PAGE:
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"If God is sovereign, then his lordship must extend over all of life, and it cannot be restricted to the walls of the church or within the Christian orbit." Abraham Kuyper Common Grace 1.1.

Friday, 23 August 2013

Esther and Daniel by Wells and Sumner

Esther & Daniel
Brazos Theological Commentary on the BIble
Samuel Wells & George Sumner
Grand Rapids: Brazos Press, 2013.
ISBN 9781587433313
Hbk, £19.99/ $32.99, 256pp.

This volume is a welcome addition to the Brazos Theological Commentary on the Bible series. This series lies somewhere between exegesis and exposition. As the title suggests the theological issues are to the fore and this provides a fresh approach.

Samuel Wells, rector of St Martins-in-the-Field, London, takes a narrative view of Esther. Some commentaries concentrate on the leaves of a tree, Wells focuses on the forest. This is no atomistic approach. In his opening chapter he uses the terms farce, burlesques-style, a study in improvisation to describe it. This is no dry and dusty tome. He brilliantly opens up Esther and shows the book to be both far fetched and existentially urgent.

Wells is author of Improvisation: The Drama of Christian Ethics and he also sees elements of improvisation within Esther. Intriguingly, he sees the key question of Esther as "How to navigate the dangerous waters of exile, between the two extremes of spineless assimilation and fruitless resistance?"

George Sumner is professor of World Mission at Wycliffe College, Toronto, and so inevitably and intriguingly the missional elements of Daniel are highlighted. As he writes in the introduction: "There is no missiology without Christology (and vice versa), even as there is no Christology without staurology." He, as does Wells, provides a Christological perspective on the text. He sees Daniel as a single coherent work - despite its redactional history. He takes a "circulatory system" approach, where a major artery runs directly from Daniel to Revelation and he rightly interprets the two books in relation.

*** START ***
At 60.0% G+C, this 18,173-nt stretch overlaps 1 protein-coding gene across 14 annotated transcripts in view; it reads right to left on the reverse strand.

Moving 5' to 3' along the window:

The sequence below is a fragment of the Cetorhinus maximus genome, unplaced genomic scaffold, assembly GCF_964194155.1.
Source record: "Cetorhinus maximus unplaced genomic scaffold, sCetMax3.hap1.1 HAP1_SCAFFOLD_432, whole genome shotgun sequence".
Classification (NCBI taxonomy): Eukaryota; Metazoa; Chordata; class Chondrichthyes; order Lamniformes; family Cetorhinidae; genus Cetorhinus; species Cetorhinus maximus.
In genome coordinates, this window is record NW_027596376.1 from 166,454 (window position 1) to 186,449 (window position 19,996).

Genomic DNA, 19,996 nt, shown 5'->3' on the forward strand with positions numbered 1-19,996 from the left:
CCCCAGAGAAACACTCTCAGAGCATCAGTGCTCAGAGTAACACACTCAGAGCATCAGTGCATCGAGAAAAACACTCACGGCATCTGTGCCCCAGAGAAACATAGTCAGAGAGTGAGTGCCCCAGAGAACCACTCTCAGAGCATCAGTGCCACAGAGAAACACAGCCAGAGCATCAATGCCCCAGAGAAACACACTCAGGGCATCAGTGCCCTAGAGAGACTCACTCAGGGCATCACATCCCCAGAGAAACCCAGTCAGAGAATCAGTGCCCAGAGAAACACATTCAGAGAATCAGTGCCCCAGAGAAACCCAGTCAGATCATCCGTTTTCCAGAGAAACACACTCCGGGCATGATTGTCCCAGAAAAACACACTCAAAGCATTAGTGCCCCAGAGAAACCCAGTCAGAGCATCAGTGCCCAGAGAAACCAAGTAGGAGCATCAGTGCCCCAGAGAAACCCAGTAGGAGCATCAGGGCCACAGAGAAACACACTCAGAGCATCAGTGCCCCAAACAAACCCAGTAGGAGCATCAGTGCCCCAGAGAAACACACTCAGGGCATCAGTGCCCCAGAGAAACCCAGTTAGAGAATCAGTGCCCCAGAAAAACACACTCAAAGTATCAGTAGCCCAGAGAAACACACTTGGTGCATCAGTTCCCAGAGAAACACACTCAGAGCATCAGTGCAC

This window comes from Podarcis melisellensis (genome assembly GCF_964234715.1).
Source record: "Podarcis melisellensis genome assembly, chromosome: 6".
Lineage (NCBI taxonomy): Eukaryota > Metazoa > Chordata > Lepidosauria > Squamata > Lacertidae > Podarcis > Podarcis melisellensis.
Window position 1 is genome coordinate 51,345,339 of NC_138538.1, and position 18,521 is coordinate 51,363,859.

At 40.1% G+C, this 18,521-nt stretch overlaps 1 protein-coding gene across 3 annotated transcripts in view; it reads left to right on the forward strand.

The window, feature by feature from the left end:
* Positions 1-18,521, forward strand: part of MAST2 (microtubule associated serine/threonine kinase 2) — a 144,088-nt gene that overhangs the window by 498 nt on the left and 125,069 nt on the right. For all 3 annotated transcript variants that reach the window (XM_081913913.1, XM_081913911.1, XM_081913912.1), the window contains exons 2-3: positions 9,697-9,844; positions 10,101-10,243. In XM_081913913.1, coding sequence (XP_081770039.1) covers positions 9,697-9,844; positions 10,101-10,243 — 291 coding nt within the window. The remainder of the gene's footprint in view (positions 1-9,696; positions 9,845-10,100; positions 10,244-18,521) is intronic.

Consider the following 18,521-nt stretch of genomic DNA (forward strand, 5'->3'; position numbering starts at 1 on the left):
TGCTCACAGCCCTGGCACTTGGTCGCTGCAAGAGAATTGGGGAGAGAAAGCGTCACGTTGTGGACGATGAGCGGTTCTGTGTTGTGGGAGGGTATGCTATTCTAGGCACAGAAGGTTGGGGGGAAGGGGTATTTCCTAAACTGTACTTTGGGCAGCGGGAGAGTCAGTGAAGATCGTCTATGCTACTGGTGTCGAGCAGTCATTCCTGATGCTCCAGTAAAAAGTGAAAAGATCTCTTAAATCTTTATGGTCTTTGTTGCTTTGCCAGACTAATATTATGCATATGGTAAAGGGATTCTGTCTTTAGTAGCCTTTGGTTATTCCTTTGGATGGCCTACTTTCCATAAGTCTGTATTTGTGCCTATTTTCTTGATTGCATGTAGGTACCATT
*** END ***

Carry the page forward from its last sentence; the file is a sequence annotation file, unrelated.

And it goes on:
Sumner does not suffer from chronological snobbery and he freely uses Calvin, Jerome, Melanchthon and others to help make sense of the text.

There is a subject index and a useful scripture index.

Of the making of commentaries there seems so end. So what fresh insights does this volume offer? The strength is that Wells provides a drama-tic setting to Esther and Sumner brings missional insights to the understanding of dabble. Both authors take seriously the Christological and canonical settings of the books. The weakness is that there is no common format. But then, perhaps that is a strength - each author is free to do what they would like and thus play to their strengths.

This series is certainly one worth considering when buying a new commentary.

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